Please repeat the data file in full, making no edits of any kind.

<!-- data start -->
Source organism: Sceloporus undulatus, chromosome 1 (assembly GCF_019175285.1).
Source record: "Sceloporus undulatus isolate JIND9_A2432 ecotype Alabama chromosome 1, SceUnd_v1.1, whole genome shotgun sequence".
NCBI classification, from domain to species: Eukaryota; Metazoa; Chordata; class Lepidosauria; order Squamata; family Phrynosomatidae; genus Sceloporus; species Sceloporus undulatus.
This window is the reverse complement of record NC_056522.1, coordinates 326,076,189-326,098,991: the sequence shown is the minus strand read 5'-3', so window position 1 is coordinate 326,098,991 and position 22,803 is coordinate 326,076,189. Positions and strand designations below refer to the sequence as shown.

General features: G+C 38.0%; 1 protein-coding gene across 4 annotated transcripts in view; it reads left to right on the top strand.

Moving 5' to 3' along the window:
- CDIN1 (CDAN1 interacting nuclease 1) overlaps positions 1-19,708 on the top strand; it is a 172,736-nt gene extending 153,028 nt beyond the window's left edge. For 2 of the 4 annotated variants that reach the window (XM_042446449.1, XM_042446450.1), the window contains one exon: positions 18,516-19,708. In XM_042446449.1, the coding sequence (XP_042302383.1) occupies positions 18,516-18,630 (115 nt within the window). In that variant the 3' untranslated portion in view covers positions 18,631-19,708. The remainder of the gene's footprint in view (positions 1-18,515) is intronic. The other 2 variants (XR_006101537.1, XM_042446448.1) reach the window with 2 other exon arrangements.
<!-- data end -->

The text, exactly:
Source organism: Sceloporus undulatus, chromosome 1 (assembly GCF_019175285.1).
Source record: "Sceloporus undulatus isolate JIND9_A2432 ecotype Alabama chromosome 1, SceUnd_v1.1, whole genome shotgun sequence".
NCBI classification, from domain to species: Eukaryota; Metazoa; Chordata; class Lepidosauria; order Squamata; family Phrynosomatidae; genus Sceloporus; species Sceloporus undulatus.
This window is the reverse complement of record NC_056522.1, coordinates 326,076,189-326,098,991: the sequence shown is the minus strand read 5'-3', so window position 1 is coordinate 326,098,991 and position 22,803 is coordinate 326,076,189. Positions and strand designations below refer to the sequence as shown.

General features: G+C 38.0%; 1 protein-coding gene across 4 annotated transcripts in view; it reads left to right on the top strand.

Moving 5' to 3' along the window:
- CDIN1 (CDAN1 interacting nuclease 1) overlaps positions 1-19,708 on the top strand; it is a 172,736-nt gene extending 153,028 nt beyond the window's left edge. For 2 of the 4 annotated variants that reach the window (XM_042446449.1, XM_042446450.1), the window contains one exon: positions 18,516-19,708. In XM_042446449.1, the coding sequence (XP_042302383.1) occupies positions 18,516-18,630 (115 nt within the window). In that variant the 3' untranslated portion in view covers positions 18,631-19,708. The remainder of the gene's footprint in view (positions 1-18,515) is intronic. The other 2 variants (XR_006101537.1, XM_042446448.1) reach the window with 2 other exon arrangements.